The pandemic has created a trickle-down effect for millions of people across the state. People have lost their jobs and their homes, businesses have folded, and many folks are struggling.
But there’s another segment of the population that has been affected and frequently is overlooked: the landlords.
Prior to March 2020, Angie Khoury and her husband, Jason, had 13 single-family rental properties, including two in Winter Garden. Last year was to be the shift from buying and renovating homes to actually building some capital, she said.
In September 2020, an eviction moratorium was ordered to keep landlords from forcing out their tenants for non-payment. But what helped the tenants hurt the property owners, Khoury said.
Currently, her tenants collectively are $64,000 behind in rent payments.
The Orange County Emergency Rental Assistance Program was set up to provide $33.4 million of federal funds — up to $20,000 per renter — to assist residents unable to pay their rent due to loss of income related to COVID-19 and who were at risk of eviction.
But there were qualifications — and it wouldn’t cover tenants who simply stopped paying their rent after the eviction moratorium was set in place, which was the case for some of Khoury’s renters.
She found herself in survival mode.
As the pandemic continued, Khoury lost her job as a yoga instructor and her husband, who works in Hilton Hotels’ banquet industry, was furloughed. He returned to the job in September but was working an average of just one event per month.
Khoury said she understands many of her tenants have been financially devastated and would have worked with them before evicting them.
“When a tenant doesn’t pay rent, I’m not a heartless person, but at the same time, 18 months now, it’s getting pretty long,” she said of the moratorium.
When Orange County offered a rental assistance grant, Khoury and her property manager sent applications and information to her tenants; only one initially applied.
“We’re average, middle-class people,” she said. “We’re not living this lavish lifestyle. It’s been tough. I have a heart. … I’m not trying to put people out.”
To stay financially above water, Khoury has had to sell some of her rental properties.
“All this hard work and energy we’ve put into it … it’s emotionally draining,” she said. “Selling half of them would lift a weight, and it would reduce the risk. I do have tenants who have paid, and they have carried me though this — but this is not sustainable.”
Khoury said she was not opposed to the eviction moratorium when it was first announced.
“Whenever we saw that it started to continue and it kept being extended and extended and extended, that’s when I had to make some tough decisions,” she said.
Khoury has some tenants who continued to pay their rent on time, others who struggled but managed to get the rent paid and others who simply stopped paying their rent because they were legally allowed to.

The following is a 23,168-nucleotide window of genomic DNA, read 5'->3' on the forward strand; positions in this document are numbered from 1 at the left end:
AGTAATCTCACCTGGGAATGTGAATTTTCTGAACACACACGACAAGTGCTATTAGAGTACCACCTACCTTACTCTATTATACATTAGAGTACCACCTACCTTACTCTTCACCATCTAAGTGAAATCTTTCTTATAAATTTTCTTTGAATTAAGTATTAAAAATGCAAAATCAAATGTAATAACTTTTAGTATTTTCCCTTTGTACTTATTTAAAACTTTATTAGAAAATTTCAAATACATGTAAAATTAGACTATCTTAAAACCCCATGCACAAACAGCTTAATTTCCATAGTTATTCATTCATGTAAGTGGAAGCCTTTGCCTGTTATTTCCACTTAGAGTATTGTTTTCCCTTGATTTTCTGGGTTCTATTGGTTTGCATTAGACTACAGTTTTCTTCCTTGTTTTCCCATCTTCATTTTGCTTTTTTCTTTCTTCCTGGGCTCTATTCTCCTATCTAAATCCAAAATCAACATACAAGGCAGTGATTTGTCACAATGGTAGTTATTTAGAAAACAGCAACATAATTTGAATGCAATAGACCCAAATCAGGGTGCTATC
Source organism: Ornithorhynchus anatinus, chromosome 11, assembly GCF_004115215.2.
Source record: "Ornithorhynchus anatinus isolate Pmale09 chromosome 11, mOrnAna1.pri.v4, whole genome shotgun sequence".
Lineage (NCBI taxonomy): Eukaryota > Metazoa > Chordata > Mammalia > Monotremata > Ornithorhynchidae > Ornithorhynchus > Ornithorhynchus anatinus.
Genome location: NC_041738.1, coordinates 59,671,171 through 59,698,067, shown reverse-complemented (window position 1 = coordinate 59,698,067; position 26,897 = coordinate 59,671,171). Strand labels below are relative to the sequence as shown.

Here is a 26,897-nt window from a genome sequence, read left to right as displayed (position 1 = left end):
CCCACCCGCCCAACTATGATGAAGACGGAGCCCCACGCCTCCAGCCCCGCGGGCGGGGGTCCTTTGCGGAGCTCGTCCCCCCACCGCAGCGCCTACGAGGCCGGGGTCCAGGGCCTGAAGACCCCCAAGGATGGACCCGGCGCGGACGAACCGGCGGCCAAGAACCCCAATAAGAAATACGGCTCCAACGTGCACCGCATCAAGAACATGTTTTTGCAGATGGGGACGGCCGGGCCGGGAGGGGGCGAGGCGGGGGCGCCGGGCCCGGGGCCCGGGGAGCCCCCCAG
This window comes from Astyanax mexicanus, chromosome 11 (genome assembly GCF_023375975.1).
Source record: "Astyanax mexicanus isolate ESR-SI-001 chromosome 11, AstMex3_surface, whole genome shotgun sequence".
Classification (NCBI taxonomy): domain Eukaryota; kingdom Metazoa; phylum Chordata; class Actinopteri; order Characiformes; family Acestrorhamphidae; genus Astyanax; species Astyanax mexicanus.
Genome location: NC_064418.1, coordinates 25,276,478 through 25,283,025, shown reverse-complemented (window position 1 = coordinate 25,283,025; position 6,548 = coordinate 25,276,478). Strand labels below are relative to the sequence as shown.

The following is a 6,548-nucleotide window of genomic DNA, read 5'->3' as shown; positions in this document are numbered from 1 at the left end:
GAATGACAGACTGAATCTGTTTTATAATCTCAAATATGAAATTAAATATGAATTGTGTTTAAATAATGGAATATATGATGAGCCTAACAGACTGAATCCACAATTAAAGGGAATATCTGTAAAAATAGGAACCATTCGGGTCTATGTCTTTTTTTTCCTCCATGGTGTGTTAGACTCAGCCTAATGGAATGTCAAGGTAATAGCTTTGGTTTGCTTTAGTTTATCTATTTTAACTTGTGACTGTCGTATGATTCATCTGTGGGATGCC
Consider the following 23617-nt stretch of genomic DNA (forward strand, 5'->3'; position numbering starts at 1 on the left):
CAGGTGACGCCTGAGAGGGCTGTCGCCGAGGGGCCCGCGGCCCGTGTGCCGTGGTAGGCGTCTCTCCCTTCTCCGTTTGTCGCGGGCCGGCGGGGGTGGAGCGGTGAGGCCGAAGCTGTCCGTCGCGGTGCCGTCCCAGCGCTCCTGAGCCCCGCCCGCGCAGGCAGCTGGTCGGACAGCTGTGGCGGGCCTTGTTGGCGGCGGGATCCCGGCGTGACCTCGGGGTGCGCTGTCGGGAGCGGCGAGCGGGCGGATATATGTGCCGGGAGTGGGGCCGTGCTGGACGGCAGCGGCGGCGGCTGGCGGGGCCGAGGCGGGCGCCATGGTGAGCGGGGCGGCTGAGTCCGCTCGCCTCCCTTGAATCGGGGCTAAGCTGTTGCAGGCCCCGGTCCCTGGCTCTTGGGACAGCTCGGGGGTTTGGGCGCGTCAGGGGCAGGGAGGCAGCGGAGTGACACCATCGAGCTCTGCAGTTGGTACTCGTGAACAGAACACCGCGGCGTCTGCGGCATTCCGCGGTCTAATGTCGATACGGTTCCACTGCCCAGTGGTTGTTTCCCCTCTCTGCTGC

“The sad thing is even without the eviction moratorium, I would have never evicted … the ones who reached out,” Khoury said. “I don’t blame the tenants at all. I feel like it was just so poorly managed (by) the government. They were so quick to get on unemployment and to offer the PPP, but with this, I feel like they’re actually creating a bigger crisis. … I have one tenant who is almost $14,000 in the hole — and that’s just one.”
Also feeling the effects is her property manager, who gets paid her 8% after Khoury receives her rent money. She has employees who work for her, Khoury said, and she also has other portfolios besides Khoury’s.
“It’s an extremely stressful situation,” Khoury said. “It’s a lose-lose-lose situation for all of us. … I went from a really good excitement … to a survival mode. It’s heartbreaking for the tenants too. I hesitate to say I’m against the eviction moratorium, because it was a good thing. It’s just going to create more debt.”
‘WE’RE JUST ORDINARY PEOPLE’
There has been a bit of good news for Khoury in the last week.
The U.S. Supreme Court on Aug. 26 voted against President Joe Biden’s latest eviction moratorium extension. The decision blocks the Centers for Disease Control and Prevention from enforcing the moratorium on evicting renters.
However, Khoury said she isn’t celebrating just yet.
I’m kind of in a sit-and-see situation because … they said evictions could resume not too long ago and then it was reversed,” she said. “How long are we going to play this game of back and forth?
Locally, Khoury has found some recent relief in the form of Orange County’s grant program.
“One tenant had applied for and got approved … for her entire back rent (four months) that she hadn’t paid,” she said. “And they approved three months in advance, too, which was pretty awesome.”
Another tenant who was 12 months behind in rent has applied as well, but an influx of applications means approval could take a while, she said.
“The thing that shocks me the most is I think I gave myself enough padding, when buying the homes and doing repairs,” Khoury said. “I created such a padding in the amount of rate of return that if I had a huge repair come up, it was OK. I never thought in my wildest dreams that the government would be literally tying our hands.
“This is my career, this is how I pay my bills,” she said. “It’s not like we’re a huge corporation. We’re just ordinary people trying to get by as well.”